Your Assignment: Build Your Own Morning Altars
A longtime altar maker shares his practice
Within Reach, Winter 2016; The Temple's Tile, Autumn 2015; Mystery's Winter, Winter 2015 by Day Schildkret
I started making morning altars as a part of the daily routine of walking my dog, Rudy. I leave my house every morning at 8 a.m. and fill my basket with things I find along the trail. When I began, it was a prayer practice I created to work through my grief, both personally and for the collective. Martin Prechtel says beauty is what can metabolize grief, and building these altars was saving my life; I was creating some beauty and praying with it.
I create on a public trail in the woods, so I have become a fixture for people who walk on this path regularly. There is a constant interplay happening between me and the land and people and animals. One time, I came by and I found a bouquet of flowers left for an altar I had created the day before, so I used those flowers to create the next altar. Another time I was in the middle of building an altar when a wild turkey walked by and dropped a feather, so I integrated that feather into the altar. Another time, after being away for a week, I returned to discover that someone had used my materials to form a large question mark.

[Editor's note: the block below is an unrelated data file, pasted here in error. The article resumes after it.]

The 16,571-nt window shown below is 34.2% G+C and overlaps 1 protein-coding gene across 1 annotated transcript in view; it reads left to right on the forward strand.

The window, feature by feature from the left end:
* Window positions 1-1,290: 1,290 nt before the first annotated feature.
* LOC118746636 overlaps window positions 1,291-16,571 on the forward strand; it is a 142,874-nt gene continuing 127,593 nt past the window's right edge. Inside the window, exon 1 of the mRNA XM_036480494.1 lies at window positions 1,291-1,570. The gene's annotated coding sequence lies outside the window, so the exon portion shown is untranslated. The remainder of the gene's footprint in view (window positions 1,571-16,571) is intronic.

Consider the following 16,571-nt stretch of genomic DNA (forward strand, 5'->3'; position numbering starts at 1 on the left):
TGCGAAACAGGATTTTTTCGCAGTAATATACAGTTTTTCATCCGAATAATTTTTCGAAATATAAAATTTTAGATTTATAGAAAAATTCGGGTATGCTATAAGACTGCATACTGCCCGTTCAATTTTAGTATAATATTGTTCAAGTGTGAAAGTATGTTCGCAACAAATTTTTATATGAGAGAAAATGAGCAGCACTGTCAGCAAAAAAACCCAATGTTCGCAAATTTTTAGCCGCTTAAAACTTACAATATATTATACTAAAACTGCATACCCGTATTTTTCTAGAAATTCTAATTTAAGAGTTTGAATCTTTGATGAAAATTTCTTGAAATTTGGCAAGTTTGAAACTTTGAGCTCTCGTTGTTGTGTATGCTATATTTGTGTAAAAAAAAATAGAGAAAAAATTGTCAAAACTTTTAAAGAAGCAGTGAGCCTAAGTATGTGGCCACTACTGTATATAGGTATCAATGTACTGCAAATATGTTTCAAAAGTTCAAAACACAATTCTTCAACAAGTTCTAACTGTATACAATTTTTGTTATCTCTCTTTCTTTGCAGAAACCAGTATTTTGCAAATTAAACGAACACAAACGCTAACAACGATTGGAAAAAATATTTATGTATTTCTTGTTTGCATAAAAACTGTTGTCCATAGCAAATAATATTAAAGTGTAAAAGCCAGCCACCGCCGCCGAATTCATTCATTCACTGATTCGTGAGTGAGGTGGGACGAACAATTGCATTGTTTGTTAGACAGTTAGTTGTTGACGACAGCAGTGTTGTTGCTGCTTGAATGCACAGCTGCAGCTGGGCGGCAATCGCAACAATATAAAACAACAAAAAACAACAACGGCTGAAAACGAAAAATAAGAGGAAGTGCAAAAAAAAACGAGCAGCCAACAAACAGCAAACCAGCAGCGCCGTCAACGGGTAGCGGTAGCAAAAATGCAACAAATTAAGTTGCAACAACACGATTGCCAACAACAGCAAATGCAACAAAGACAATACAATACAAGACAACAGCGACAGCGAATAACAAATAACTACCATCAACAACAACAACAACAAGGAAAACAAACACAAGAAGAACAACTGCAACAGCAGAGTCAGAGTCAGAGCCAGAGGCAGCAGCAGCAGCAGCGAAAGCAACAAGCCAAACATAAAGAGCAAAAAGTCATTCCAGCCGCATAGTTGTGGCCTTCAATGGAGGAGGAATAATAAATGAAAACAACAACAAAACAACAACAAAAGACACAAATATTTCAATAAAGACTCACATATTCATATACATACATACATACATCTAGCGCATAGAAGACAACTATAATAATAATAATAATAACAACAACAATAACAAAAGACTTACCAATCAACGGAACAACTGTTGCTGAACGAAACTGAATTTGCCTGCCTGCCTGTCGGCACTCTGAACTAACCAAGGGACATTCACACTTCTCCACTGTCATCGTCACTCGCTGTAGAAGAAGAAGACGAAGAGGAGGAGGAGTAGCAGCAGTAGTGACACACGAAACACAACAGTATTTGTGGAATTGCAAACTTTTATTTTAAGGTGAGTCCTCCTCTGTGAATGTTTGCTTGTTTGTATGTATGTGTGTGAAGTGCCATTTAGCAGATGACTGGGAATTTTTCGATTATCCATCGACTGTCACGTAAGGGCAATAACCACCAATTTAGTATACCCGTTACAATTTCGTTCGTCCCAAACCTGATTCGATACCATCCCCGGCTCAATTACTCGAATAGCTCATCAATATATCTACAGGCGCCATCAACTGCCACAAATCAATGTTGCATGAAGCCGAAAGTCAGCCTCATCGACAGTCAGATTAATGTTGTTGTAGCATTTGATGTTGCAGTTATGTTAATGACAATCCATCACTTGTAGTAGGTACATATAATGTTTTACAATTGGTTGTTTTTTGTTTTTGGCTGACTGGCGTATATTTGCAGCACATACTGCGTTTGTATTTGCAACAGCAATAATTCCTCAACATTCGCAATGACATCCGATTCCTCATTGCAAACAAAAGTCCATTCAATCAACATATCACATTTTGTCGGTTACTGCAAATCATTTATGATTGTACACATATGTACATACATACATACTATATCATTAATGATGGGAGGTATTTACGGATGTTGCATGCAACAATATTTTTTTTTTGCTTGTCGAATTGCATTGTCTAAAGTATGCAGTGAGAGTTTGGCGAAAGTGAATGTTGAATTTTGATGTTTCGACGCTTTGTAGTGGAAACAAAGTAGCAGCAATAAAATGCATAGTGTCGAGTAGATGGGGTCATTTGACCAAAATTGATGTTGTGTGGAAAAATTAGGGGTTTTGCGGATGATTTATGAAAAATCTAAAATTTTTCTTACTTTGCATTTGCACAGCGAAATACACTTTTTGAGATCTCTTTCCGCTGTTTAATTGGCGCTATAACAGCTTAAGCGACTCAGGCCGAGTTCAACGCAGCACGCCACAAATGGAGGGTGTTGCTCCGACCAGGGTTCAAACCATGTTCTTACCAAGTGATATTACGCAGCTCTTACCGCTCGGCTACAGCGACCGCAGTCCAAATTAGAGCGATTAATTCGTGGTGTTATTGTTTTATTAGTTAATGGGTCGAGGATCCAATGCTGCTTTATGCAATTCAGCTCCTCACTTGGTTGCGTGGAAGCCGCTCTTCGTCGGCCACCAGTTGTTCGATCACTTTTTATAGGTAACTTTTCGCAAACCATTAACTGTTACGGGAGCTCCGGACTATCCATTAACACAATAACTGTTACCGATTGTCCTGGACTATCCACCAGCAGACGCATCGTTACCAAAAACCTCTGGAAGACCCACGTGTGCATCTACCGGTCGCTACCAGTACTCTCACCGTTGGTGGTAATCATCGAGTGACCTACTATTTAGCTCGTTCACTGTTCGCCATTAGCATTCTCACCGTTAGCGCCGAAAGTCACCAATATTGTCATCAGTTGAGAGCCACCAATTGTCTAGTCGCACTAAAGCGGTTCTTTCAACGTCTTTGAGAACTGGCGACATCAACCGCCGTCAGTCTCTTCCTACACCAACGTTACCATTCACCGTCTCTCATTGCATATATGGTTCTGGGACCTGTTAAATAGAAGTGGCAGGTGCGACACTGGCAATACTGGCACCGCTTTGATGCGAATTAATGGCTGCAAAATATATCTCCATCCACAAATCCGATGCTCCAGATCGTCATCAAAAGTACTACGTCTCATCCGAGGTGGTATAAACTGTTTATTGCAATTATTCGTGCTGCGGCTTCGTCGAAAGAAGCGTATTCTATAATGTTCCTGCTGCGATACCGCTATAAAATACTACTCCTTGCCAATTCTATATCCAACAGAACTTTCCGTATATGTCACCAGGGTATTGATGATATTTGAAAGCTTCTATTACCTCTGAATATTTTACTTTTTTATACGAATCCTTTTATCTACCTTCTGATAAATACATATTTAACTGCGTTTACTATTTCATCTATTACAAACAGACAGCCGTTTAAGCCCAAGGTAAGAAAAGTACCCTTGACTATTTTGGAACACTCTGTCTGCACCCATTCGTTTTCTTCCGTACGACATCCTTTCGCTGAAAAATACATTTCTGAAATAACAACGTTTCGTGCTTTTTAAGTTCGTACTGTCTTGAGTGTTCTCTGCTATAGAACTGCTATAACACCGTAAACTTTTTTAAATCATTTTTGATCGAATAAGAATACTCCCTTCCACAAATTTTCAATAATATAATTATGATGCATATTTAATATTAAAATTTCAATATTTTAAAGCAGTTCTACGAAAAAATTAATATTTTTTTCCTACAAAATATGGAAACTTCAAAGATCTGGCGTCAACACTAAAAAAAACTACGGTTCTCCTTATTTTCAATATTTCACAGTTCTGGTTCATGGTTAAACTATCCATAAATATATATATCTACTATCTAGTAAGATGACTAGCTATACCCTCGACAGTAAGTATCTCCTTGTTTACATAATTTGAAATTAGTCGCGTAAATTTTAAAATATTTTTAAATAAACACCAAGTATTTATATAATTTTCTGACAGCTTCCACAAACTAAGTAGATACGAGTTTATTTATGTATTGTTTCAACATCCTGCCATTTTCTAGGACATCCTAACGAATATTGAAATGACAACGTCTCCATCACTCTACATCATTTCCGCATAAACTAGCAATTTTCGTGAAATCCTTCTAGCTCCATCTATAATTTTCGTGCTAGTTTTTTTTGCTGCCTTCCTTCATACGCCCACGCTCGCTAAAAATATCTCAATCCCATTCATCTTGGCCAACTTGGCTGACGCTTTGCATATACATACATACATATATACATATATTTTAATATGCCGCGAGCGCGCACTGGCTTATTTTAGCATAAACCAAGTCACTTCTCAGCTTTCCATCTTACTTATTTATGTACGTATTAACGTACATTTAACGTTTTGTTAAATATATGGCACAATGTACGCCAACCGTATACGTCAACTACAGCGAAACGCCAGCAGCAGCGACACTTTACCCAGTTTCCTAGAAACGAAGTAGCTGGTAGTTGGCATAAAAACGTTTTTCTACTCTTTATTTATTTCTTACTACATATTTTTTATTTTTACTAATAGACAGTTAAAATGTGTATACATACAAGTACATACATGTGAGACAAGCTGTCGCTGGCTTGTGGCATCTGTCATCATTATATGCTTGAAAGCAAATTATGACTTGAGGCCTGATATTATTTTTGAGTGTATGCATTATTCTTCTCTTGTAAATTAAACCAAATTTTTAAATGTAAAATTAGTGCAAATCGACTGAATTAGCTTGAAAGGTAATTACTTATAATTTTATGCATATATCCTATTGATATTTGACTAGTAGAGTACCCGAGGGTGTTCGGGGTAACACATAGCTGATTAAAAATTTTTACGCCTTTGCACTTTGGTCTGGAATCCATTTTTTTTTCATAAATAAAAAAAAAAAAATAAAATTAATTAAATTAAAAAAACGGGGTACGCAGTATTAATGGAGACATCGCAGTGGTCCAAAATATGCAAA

I make these altars as an offering, but they are also nourishment. The beauty gets metabolized by the land and sometimes by the animals that eat them! Building these morning altars is my greatest expression of how I feed my spiritual path; it has changed me to have a practice I am devoted to and invited me into the conversation: “What does it mean to create beauty every day as a practice and a way of giving back?”
It’s as if I’m having a relationship with my altar making: if I don’t do it, it starts to call to me.
Share Your Altar